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Whenever I go on fieldwork around Japan, I try to visit the regional Gokoku (Nation Protecting) Shrine. These shrines are regional equivalents of Yasukuni Shrine (see Remembering the Dead), which commemorates those who gave their lives in war for the imperial cause.
What is interesting about Gokoku Shrines is how the regional variations in war memories and commemorative practices become apparent within this network of shrines. Some commemorate members of the Japan Self-Defense Force who have died on active service (SDF fatalities are not commemorated at Yasukuni Shrine). Some apotheosize local heroes other than soldiers, for example police officers and firefighters who have died in the line of duty. Some commemorate people with only the loosest of connections to the military, such as poet Masaoka Shiki, who is apotheosized at Ehime Gokoku Shrine. And in some places, such as Kagoshima, the biggest local heroes (i.e. Saigo Takamori in Kagoshima) actually died fighting against those enshrined at Gokoku Shrines.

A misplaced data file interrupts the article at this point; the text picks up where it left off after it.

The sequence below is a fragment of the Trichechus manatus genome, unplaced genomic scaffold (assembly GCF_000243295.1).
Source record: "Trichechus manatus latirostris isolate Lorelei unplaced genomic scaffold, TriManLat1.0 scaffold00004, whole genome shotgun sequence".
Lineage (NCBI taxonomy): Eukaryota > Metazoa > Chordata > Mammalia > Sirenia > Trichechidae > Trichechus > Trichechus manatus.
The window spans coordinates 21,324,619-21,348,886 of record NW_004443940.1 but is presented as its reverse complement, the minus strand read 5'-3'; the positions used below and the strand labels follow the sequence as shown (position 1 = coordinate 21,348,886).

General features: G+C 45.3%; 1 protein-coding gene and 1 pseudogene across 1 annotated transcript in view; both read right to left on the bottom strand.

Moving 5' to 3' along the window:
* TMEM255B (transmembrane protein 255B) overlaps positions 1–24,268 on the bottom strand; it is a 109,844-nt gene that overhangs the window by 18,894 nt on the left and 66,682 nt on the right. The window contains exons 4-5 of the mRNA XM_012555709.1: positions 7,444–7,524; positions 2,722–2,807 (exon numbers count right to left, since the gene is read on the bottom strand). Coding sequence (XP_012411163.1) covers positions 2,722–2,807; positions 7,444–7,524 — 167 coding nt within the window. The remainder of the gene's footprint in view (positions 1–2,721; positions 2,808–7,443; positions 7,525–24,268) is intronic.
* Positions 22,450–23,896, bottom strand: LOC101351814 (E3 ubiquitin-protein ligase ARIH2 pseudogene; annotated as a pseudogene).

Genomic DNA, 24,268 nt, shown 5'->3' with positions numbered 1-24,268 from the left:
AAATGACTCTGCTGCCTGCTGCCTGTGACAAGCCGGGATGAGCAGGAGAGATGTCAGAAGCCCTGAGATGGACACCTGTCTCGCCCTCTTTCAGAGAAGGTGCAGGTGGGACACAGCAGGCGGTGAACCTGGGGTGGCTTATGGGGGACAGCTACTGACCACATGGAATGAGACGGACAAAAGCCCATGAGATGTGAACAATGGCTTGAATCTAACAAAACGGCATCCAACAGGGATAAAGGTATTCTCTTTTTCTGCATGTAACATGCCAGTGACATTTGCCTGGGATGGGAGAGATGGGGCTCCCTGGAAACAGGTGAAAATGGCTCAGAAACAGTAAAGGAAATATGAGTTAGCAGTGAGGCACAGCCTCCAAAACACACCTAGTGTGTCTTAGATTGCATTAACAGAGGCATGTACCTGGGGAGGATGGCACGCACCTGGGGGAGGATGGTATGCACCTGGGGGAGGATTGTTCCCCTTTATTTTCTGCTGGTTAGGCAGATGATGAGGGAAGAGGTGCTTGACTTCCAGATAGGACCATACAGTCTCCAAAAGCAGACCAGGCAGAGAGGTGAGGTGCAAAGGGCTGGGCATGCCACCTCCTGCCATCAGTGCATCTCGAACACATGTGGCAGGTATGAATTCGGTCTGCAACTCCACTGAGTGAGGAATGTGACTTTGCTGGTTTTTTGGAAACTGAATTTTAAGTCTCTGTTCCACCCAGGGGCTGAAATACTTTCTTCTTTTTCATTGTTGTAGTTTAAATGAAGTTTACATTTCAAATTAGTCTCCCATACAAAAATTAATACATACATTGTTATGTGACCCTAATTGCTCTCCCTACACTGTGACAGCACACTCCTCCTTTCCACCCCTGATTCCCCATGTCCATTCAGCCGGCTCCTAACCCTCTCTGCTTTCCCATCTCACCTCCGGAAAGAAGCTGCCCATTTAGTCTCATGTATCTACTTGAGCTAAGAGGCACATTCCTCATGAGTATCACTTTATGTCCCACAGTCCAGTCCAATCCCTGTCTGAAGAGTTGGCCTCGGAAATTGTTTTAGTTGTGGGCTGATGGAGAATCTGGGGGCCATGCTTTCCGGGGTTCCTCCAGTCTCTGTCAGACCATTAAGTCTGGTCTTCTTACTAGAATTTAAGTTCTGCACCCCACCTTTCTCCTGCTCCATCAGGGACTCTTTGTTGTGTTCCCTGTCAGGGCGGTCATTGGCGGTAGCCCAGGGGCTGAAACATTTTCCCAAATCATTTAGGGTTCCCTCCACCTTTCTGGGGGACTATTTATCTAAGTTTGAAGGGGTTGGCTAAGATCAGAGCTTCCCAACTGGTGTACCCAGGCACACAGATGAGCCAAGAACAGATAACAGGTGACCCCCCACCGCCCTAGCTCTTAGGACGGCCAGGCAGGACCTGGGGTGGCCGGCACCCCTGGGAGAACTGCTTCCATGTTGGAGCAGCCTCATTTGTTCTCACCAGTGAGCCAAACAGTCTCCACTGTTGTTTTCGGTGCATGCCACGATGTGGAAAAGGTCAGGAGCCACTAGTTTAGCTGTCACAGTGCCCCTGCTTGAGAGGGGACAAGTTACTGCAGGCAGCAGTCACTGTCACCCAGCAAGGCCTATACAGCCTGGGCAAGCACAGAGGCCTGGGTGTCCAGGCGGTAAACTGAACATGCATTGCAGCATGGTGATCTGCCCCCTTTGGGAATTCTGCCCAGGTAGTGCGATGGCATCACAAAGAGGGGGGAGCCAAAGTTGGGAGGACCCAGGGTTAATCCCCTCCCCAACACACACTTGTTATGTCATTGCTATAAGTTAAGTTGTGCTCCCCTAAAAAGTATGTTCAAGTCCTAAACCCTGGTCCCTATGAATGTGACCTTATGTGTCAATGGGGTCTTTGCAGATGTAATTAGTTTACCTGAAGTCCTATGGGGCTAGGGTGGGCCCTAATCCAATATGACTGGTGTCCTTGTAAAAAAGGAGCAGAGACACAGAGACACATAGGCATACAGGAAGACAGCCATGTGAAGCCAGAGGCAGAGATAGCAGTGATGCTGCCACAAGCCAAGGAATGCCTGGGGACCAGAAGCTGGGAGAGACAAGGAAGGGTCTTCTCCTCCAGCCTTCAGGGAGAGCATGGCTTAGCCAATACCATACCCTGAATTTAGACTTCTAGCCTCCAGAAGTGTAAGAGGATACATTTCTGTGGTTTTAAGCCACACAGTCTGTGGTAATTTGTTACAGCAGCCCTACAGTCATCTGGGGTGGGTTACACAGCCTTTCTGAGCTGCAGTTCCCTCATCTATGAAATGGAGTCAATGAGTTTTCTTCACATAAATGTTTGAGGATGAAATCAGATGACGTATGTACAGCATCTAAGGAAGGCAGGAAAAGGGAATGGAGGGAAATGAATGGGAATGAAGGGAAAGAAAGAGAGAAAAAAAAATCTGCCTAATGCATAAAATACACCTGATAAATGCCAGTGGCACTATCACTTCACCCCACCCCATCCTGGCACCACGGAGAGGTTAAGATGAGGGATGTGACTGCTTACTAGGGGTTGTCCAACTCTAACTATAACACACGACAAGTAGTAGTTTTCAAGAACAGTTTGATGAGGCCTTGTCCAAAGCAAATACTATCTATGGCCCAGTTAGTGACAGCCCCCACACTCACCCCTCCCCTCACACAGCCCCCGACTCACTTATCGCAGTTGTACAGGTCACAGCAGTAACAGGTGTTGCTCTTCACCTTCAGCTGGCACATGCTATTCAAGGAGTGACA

Here are photos of the Gokoku Shrines I have visited, with the year that the photo was taken. Click on the photograph to see it at full size. Click on the shrine name to visit its website (if there is one).
This gallery is continually “under construction” and new shrines will be added whenever I get a chance to visit one.
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